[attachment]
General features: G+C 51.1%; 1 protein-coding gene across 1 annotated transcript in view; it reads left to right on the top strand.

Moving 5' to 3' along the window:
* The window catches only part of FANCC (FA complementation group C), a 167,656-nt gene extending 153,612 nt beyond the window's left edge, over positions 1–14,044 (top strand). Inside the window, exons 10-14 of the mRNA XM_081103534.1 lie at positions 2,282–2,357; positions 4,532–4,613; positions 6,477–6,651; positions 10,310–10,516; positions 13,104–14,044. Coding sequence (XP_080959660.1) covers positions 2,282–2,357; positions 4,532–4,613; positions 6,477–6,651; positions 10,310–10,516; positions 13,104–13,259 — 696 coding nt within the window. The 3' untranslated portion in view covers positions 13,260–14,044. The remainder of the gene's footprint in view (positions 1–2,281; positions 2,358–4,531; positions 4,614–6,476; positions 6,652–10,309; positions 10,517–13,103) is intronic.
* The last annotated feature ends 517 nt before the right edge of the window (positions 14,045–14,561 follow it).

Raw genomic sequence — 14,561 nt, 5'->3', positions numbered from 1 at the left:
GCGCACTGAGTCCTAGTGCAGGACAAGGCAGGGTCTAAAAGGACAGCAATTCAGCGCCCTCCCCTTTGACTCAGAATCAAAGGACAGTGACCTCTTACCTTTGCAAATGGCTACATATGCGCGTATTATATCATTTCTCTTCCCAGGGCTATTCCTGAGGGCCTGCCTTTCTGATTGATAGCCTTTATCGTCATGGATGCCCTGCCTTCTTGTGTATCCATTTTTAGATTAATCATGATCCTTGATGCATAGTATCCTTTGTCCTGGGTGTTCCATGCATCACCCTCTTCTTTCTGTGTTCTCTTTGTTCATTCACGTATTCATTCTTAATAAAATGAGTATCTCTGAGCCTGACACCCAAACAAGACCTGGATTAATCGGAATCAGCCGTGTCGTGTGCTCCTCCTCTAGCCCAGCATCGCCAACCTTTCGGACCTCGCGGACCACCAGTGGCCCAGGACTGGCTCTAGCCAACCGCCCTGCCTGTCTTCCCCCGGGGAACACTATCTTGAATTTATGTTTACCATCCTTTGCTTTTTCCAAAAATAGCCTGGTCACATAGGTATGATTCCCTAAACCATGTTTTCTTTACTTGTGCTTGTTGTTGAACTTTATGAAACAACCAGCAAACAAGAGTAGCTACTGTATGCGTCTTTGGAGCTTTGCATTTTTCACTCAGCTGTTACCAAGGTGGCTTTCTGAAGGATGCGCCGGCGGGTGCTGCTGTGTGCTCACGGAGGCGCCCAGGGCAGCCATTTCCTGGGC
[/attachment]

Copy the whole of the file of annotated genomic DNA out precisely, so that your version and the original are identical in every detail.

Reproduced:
General features: G+C 51.1%; 1 protein-coding gene across 1 annotated transcript in view; it reads left to right on the top strand.

Moving 5' to 3' along the window:
* The window catches only part of FANCC (FA complementation group C), a 167,656-nt gene extending 153,612 nt beyond the window's left edge, over positions 1–14,044 (top strand). Inside the window, exons 10-14 of the mRNA XM_081103534.1 lie at positions 2,282–2,357; positions 4,532–4,613; positions 6,477–6,651; positions 10,310–10,516; positions 13,104–14,044. Coding sequence (XP_080959660.1) covers positions 2,282–2,357; positions 4,532–4,613; positions 6,477–6,651; positions 10,310–10,516; positions 13,104–13,259 — 696 coding nt within the window. The 3' untranslated portion in view covers positions 13,260–14,044. The remainder of the gene's footprint in view (positions 1–2,281; positions 2,358–4,531; positions 4,614–6,476; positions 6,652–10,309; positions 10,517–13,103) is intronic.
* The last annotated feature ends 517 nt before the right edge of the window (positions 14,045–14,561 follow it).

Raw genomic sequence — 14,561 nt, 5'->3', positions numbered from 1 at the left:
GCGCACTGAGTCCTAGTGCAGGACAAGGCAGGGTCTAAAAGGACAGCAATTCAGCGCCCTCCCCTTTGACTCAGAATCAAAGGACAGTGACCTCTTACCTTTGCAAATGGCTACATATGCGCGTATTATATCATTTCTCTTCCCAGGGCTATTCCTGAGGGCCTGCCTTTCTGATTGATAGCCTTTATCGTCATGGATGCCCTGCCTTCTTGTGTATCCATTTTTAGATTAATCATGATCCTTGATGCATAGTATCCTTTGTCCTGGGTGTTCCATGCATCACCCTCTTCTTTCTGTGTTCTCTTTGTTCATTCACGTATTCATTCTTAATAAAATGAGTATCTCTGAGCCTGACACCCAAACAAGACCTGGATTAATCGGAATCAGCCGTGTCGTGTGCTCCTCCTCTAGCCCAGCATCGCCAACCTTTCGGACCTCGCGGACCACCAGTGGCCCAGGACTGGCTCTAGCCAACCGCCCTGCCTGTCTTCCCCCGGGGAACACTATCTTGAATTTATGTTTACCATCCTTTGCTTTTTCCAAAAATAGCCTGGTCACATAGGTATGATTCCCTAAACCATGTTTTCTTTACTTGTGCTTGTTGTTGAACTTTATGAAACAACCAGCAAACAAGAGTAGCTACTGTATGCGTCTTTGGAGCTTTGCATTTTTCACTCAGCTGTTACCAAGGTGGCTTTCTGAAGGATGCGCCGGCGGGTGCTGCTGTGTGCTCACGGAGGCGCCCAGGGCAGCCATTTCCTGGGC